I consider those pretty good results in any game, excellent results in a free game.
It’s become a fun Tuesday night endeavor and I was happy to play along, not expecting such pleasing results. Lo and behold, I won again last Tuesday.
Which brings me to the topic of today’s entry: During the game I had a single defining moment. I was one of three of three players looking at an eight high flop. When it checked around to me, I peeked down at my J10 and my short stack of chips, and pushed all-in.
In all reality I was hoping to win right there, but BOTH players called. I stood up and put my jacket on as they checked it down. Ten on the turn. Queen on the river.
I flipped over my cards, picked up my card cover, and watched them both muck their cards. A pair of 10’s was the winner and I tripled up, won the next two pots, and went on to win the tournament, pocketing a cool $100.
My defining moment for the tournament was winning that pot. It was a seemingly insignificant incident that lasted mere seconds, but the entire chain of events following were predicated on that single occurrence, without which the timeline of events following would be drastically altered.
I’m sure theoretical physicists would argue that EVERY hand, indeed every single event no matter how insignificant that occurred during a poker tournament could be classified this way because their influence on the space-time continuum are ever present and undeniable. Pushing one’s chair out and altering a waitress’s course may cause her to spill a drink which results in a misdeal that would have doubled up the eventual winner, who busted out on the re-dealt hand….. But let’s not get carried away, shall we?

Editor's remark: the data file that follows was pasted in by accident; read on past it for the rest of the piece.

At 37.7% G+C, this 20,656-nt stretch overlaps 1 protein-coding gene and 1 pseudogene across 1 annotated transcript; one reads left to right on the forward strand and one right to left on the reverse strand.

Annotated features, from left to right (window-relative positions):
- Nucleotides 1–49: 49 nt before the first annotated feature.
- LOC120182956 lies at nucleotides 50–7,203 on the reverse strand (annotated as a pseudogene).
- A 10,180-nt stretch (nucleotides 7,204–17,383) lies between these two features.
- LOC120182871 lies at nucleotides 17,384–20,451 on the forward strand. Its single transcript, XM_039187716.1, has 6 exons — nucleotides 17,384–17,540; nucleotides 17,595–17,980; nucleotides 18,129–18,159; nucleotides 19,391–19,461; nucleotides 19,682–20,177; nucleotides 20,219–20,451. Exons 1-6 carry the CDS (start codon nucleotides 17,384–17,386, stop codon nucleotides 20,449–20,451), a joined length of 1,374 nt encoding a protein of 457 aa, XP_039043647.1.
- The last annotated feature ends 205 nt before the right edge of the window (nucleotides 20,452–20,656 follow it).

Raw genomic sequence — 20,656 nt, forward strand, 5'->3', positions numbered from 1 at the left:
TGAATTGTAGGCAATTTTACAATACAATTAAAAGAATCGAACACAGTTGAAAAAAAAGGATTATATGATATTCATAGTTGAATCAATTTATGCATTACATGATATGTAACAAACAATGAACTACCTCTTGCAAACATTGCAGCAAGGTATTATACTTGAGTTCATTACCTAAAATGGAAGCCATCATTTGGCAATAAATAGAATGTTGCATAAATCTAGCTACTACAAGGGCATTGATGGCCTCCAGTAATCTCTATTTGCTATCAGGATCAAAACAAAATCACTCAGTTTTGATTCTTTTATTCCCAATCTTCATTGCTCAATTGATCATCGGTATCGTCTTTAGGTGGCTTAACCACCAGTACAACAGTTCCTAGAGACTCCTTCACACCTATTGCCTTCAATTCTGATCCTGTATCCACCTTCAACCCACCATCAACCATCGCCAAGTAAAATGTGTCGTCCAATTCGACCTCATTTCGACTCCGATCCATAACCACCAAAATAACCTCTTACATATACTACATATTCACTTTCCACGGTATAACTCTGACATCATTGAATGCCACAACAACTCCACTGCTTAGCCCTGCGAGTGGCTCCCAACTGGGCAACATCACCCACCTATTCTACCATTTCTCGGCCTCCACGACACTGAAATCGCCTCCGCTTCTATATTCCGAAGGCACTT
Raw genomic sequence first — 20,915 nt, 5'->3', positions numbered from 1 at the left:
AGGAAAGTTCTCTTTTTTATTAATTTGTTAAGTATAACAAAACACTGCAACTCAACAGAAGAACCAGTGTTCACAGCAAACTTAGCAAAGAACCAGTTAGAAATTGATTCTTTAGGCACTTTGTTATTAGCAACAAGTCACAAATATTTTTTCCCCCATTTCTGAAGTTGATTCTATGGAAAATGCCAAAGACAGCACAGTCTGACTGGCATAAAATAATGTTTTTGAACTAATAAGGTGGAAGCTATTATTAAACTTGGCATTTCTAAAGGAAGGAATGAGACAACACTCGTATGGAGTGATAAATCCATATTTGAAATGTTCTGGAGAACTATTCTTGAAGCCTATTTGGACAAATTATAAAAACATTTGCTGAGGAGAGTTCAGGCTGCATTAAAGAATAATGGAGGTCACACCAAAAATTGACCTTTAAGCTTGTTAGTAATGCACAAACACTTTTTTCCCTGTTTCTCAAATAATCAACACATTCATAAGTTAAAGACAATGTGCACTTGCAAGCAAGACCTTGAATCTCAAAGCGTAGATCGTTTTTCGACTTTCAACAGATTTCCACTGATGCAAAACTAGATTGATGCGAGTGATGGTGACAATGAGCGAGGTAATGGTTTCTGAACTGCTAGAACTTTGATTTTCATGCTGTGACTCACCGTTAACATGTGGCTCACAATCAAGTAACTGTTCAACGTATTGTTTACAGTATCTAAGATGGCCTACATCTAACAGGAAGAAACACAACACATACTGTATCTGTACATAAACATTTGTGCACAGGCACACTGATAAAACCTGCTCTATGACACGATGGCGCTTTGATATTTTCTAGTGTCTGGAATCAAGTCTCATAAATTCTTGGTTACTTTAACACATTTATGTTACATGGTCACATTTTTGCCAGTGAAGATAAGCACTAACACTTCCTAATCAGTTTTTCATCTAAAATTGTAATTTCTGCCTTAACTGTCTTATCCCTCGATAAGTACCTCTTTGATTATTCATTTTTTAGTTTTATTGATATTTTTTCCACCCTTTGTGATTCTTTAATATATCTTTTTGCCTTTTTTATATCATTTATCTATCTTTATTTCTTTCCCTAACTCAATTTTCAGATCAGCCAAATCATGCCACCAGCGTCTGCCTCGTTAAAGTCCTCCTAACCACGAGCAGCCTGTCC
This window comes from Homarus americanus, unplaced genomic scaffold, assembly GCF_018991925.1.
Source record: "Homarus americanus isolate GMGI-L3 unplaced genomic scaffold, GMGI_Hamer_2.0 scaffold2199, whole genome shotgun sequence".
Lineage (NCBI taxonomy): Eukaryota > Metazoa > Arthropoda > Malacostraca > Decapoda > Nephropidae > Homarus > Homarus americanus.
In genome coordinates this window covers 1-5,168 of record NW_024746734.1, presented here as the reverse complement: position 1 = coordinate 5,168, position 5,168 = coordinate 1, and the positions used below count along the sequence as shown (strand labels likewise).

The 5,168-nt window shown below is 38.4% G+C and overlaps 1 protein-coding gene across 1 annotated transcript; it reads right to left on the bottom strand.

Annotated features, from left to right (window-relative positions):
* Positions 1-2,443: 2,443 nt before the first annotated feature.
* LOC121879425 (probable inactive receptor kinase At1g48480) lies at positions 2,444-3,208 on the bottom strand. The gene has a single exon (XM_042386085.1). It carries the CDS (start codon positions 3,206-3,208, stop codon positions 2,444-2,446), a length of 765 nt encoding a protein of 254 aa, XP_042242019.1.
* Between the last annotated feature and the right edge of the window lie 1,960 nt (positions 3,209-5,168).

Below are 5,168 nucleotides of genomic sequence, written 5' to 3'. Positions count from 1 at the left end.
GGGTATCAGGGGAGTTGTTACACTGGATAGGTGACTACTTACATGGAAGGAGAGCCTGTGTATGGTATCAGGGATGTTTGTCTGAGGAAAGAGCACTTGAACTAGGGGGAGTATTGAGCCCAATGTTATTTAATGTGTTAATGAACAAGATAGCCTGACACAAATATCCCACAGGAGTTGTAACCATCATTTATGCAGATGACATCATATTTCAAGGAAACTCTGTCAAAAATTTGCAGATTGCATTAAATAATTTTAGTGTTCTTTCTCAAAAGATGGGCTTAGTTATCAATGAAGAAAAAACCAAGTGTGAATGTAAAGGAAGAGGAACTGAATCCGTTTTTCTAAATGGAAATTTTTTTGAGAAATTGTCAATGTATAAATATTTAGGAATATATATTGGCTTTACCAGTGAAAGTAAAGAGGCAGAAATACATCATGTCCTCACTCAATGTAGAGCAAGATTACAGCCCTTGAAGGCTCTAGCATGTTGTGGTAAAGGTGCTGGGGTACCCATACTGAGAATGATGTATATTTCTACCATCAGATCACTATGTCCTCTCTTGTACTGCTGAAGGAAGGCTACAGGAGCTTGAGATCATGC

A truly defining moment in my life was in high school: I was a chubby freshman who had just finished turning in his football gear. When I walked into the cafeteria, I stopped for a group of runners wearing sweats and stocking caps. A senior named John Price stopped, punched me playfully in my not unsubstantial stomach, and said, “Reed. You’re pretty tough. Why don’t you wrestle?”
To this day I have no idea why John Price stopped to talk to a lowly freshman or how he even knew my name.
The results however are undeniable: Throughout high school I grew taller while I lost 20 pounds and became captain of the wrestling team. Wrestling changed my level of self-esteem and made me a more confident boy and that confidence allows me to pursue some of the unorthodox things that I do to this day (such as volunteering in Central America every summer) to give back a little to this planet. I eventually decided to pursue a teaching career largely due to a desire to become involved once more in wrestling. I still coach today and have yet to return to the rotund body I sported as a youth. My son wrestled because I did and it’s shaped who he is as a person, and as a young man.
It was a defining moment that lasted MAYBE thirty seconds, but completely altered the path of my life.
Maybe you have a moment like that. If so, I’d live to hear about it…